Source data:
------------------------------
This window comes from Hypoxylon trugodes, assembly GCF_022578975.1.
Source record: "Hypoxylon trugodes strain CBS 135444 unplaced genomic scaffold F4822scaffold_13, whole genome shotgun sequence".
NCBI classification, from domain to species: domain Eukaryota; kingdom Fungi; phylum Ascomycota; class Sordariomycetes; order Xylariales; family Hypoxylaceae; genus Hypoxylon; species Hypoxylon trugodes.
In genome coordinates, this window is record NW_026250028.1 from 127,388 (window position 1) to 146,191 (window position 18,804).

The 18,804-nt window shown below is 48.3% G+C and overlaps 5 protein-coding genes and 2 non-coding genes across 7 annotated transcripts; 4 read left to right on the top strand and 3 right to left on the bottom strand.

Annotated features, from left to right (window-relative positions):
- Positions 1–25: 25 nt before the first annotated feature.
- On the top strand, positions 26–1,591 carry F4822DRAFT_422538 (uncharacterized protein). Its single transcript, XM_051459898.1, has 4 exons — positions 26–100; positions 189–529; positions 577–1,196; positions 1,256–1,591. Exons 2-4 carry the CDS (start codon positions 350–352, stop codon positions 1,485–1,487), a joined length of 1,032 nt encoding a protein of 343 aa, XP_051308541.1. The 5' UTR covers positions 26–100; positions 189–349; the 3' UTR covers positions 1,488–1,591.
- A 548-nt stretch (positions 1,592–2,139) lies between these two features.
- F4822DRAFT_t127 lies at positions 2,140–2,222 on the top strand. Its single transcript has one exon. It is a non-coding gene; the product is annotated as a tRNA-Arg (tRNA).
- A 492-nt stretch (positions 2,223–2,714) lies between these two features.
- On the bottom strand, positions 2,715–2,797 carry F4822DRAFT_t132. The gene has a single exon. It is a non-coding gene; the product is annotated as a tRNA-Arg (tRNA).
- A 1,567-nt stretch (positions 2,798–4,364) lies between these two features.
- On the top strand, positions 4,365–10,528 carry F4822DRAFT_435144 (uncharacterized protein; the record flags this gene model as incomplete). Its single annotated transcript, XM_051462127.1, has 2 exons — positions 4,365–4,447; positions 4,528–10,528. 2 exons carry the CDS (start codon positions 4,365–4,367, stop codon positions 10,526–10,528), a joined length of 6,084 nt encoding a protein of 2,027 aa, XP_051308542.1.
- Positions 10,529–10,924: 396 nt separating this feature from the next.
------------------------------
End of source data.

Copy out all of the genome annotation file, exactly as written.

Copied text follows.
This window comes from Hypoxylon trugodes, assembly GCF_022578975.1.
Source record: "Hypoxylon trugodes strain CBS 135444 unplaced genomic scaffold F4822scaffold_13, whole genome shotgun sequence".
NCBI classification, from domain to species: domain Eukaryota; kingdom Fungi; phylum Ascomycota; class Sordariomycetes; order Xylariales; family Hypoxylaceae; genus Hypoxylon; species Hypoxylon trugodes.
In genome coordinates, this window is record NW_026250028.1 from 127,388 (window position 1) to 146,191 (window position 18,804).

The 18,804-nt window shown below is 48.3% G+C and overlaps 5 protein-coding genes and 2 non-coding genes across 7 annotated transcripts; 4 read left to right on the top strand and 3 right to left on the bottom strand.

Annotated features, from left to right (window-relative positions):
- Positions 1–25: 25 nt before the first annotated feature.
- On the top strand, positions 26–1,591 carry F4822DRAFT_422538 (uncharacterized protein). Its single transcript, XM_051459898.1, has 4 exons — positions 26–100; positions 189–529; positions 577–1,196; positions 1,256–1,591. Exons 2-4 carry the CDS (start codon positions 350–352, stop codon positions 1,485–1,487), a joined length of 1,032 nt encoding a protein of 343 aa, XP_051308541.1. The 5' UTR covers positions 26–100; positions 189–349; the 3' UTR covers positions 1,488–1,591.
- A 548-nt stretch (positions 1,592–2,139) lies between these two features.
- F4822DRAFT_t127 lies at positions 2,140–2,222 on the top strand. Its single transcript has one exon. It is a non-coding gene; the product is annotated as a tRNA-Arg (tRNA).
- A 492-nt stretch (positions 2,223–2,714) lies between these two features.
- On the bottom strand, positions 2,715–2,797 carry F4822DRAFT_t132. The gene has a single exon. It is a non-coding gene; the product is annotated as a tRNA-Arg (tRNA).
- A 1,567-nt stretch (positions 2,798–4,364) lies between these two features.
- On the top strand, positions 4,365–10,528 carry F4822DRAFT_435144 (uncharacterized protein; the record flags this gene model as incomplete). Its single annotated transcript, XM_051462127.1, has 2 exons — positions 4,365–4,447; positions 4,528–10,528. 2 exons carry the CDS (start codon positions 4,365–4,367, stop codon positions 10,526–10,528), a joined length of 6,084 nt encoding a protein of 2,027 aa, XP_051308542.1.
- Positions 10,529–10,924: 396 nt separating this feature from the next.